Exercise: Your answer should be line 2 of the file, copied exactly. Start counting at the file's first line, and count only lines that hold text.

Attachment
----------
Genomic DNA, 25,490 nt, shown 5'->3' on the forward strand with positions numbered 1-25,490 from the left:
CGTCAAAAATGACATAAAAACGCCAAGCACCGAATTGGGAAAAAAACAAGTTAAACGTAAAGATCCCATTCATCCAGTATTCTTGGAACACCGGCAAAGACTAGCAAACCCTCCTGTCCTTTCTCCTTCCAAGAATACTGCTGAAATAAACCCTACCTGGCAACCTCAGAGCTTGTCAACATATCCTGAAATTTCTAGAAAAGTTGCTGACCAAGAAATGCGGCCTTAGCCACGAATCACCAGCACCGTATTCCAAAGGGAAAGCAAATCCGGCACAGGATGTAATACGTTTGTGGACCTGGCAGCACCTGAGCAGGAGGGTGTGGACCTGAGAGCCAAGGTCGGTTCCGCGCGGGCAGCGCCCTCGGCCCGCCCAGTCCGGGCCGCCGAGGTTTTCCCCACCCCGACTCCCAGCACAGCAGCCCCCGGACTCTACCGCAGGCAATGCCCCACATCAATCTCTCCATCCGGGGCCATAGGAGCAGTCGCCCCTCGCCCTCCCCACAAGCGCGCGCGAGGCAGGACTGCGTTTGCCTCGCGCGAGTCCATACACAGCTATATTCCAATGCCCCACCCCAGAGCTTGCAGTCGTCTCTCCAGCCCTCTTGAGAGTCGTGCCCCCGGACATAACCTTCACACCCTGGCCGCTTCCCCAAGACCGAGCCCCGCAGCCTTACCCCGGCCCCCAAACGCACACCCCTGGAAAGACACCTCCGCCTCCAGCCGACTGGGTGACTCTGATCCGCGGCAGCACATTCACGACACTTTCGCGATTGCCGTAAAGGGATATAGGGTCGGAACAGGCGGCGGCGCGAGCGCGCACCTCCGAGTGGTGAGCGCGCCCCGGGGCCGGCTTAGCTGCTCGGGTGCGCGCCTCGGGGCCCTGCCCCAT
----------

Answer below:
CGTCAAAAATGACATAAAAACGCCAAGCACCGAATTGGGAAAAAAACAAGTTAAACGTAAAGATCCCATTCATCCAGTATTCTTGGAACACCGGCAAAGACTAGCAAACCCTCCTGTCCTTTCTCCTTCCAAGAATACTGCTGAAATAAACCCTACCTGGCAACCTCAGAGCTTGTCAACATATCCTGAAATTTCTAGAAAAGTTGCTGACCAAGAAATGCGGCCTTAGCCACGAATCACCAGCACCGTATTCCAAAGGGAAAGCAAATCCGGCACAGGATGTAATACGTTTGTGGACCTGGCAGCACCTGAGCAGGAGGGTGTGGACCTGAGAGCCAAGGTCGGTTCCGCGCGGGCAGCGCCCTCGGCCCGCCCAGTCCGGGCCGCCGAGGTTTTCCCCACCCCGACTCCCAGCACAGCAGCCCCCGGACTCTACCGCAGGCAATGCCCCACATCAATCTCTCCATCCGGGGCCATAGGAGCAGTCGCCCCTCGCCCTCCCCACAAGCGCGCGCGAGGCAGGACTGCGTTTGCCTCGCGCGAGTCCATACACAGCTATATTCCAATGCCCCACCCCAGAGCTTGCAGTCGTCTCTCCAGCCCTCTTGAGAGTCGTGCCCCCGGACATAACCTTCACACCCTGGCCGCTTCCCCAAGACCGAGCCCCGCAGCCTTACCCCGGCCCCCAAACGCACACCCCTGGAAAGACACCTCCGCCTCCAGCCGACTGGGTGACTCTGATCCGCGGCAGCACATTCACGACACTTTCGCGATTGCCGTAAAGGGATATAGGGTCGGAACAGGCGGCGGCGCGAGCGCGCACCTCCGAGTGGTGAGCGCGCCCCGGGGCCGGCTTAGCTGCTCGGGTGCGCGCCTCGGGGCCCTGCCCCAT